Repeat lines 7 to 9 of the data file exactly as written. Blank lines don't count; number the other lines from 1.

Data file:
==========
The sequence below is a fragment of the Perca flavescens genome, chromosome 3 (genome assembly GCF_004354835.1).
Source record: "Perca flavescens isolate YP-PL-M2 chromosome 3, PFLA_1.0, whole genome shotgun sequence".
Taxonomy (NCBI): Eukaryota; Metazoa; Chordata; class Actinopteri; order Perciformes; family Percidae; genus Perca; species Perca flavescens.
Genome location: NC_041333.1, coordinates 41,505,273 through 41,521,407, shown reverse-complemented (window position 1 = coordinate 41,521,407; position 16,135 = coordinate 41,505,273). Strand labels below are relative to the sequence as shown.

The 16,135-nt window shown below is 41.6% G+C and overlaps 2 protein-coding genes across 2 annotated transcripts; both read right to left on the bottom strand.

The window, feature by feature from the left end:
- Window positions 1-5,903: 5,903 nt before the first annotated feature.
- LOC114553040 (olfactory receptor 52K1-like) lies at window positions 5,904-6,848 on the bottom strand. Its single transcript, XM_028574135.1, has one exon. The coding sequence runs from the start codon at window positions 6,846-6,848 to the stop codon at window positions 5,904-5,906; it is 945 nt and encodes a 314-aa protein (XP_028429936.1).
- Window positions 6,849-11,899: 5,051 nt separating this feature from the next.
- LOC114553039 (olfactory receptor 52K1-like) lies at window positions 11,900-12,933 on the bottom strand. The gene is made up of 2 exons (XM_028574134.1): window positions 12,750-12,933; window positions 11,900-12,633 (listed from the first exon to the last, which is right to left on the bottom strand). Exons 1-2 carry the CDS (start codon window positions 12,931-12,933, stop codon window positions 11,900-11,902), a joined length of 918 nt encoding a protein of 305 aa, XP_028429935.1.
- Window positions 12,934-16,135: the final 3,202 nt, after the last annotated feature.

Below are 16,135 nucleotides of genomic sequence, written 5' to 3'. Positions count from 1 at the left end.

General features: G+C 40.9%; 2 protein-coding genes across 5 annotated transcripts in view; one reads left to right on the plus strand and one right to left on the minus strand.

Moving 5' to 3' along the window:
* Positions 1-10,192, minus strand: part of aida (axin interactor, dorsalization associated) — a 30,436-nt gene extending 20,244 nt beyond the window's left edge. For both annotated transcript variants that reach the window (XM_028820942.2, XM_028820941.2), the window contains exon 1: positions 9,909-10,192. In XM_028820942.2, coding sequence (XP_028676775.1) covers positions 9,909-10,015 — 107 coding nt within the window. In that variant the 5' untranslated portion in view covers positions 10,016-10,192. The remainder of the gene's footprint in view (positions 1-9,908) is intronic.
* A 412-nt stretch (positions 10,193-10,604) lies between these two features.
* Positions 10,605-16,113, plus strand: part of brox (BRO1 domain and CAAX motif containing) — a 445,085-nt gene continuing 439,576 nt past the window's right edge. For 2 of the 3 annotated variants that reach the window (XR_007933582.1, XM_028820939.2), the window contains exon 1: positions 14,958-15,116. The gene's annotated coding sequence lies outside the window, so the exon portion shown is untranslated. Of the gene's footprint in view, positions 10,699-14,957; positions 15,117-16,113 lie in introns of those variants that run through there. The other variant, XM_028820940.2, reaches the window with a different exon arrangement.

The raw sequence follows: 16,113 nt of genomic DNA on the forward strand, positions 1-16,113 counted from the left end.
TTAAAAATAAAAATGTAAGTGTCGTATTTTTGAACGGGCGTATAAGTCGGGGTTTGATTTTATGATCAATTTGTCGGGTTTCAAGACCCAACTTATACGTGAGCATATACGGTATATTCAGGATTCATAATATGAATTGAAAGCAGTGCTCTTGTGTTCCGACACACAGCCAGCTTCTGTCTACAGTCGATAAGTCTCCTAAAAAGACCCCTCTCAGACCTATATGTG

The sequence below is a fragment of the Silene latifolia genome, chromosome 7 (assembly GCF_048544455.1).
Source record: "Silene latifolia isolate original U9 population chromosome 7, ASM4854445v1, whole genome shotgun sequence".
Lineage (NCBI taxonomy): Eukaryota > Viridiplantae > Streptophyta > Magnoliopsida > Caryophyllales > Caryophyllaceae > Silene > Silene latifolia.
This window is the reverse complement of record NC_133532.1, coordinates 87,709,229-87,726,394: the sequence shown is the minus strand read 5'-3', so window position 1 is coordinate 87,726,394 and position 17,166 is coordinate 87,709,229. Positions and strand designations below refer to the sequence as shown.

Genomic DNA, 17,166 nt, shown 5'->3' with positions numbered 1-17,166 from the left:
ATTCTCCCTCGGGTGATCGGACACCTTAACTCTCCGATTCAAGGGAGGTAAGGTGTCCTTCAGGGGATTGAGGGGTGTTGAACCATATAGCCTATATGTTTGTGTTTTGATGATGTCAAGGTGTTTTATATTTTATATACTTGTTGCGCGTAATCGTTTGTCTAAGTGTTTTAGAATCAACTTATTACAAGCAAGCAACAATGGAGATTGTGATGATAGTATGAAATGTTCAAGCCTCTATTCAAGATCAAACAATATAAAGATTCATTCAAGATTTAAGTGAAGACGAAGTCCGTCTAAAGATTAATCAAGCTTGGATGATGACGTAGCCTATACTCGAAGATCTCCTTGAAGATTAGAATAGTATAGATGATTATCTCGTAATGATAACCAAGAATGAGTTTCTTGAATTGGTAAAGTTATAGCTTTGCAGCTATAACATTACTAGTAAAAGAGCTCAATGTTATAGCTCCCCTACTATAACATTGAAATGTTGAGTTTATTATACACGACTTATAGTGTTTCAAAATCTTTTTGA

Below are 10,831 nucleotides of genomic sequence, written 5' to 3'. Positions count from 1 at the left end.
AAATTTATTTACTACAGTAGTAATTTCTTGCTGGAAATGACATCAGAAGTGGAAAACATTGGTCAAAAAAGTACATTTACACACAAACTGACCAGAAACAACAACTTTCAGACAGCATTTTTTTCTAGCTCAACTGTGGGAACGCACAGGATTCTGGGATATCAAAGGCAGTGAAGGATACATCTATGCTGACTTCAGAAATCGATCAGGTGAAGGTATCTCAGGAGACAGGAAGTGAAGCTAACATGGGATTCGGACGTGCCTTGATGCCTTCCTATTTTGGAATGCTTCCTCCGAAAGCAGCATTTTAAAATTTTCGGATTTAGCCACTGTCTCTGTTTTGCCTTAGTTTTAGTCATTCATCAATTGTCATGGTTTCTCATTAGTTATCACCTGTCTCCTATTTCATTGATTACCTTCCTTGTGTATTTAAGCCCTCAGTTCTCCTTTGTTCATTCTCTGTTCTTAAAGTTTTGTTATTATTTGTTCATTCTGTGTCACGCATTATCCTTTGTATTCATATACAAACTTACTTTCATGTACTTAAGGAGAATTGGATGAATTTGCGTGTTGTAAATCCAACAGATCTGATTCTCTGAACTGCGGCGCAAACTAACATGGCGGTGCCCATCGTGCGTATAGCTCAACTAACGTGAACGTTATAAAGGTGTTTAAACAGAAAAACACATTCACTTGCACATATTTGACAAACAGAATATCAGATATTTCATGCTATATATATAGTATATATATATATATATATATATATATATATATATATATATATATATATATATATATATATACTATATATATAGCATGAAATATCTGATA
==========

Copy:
- Window positions 1-5,903: 5,903 nt before the first annotated feature.
- LOC114553040 (olfactory receptor 52K1-like) lies at window positions 5,904-6,848 on the bottom strand. Its single transcript, XM_028574135.1, has one exon. The coding sequence runs from the start codon at window positions 6,846-6,848 to the stop codon at window positions 5,904-5,906; it is 945 nt and encodes a 314-aa protein (XP_028429936.1).
- Window positions 6,849-11,899: 5,051 nt separating this feature from the next.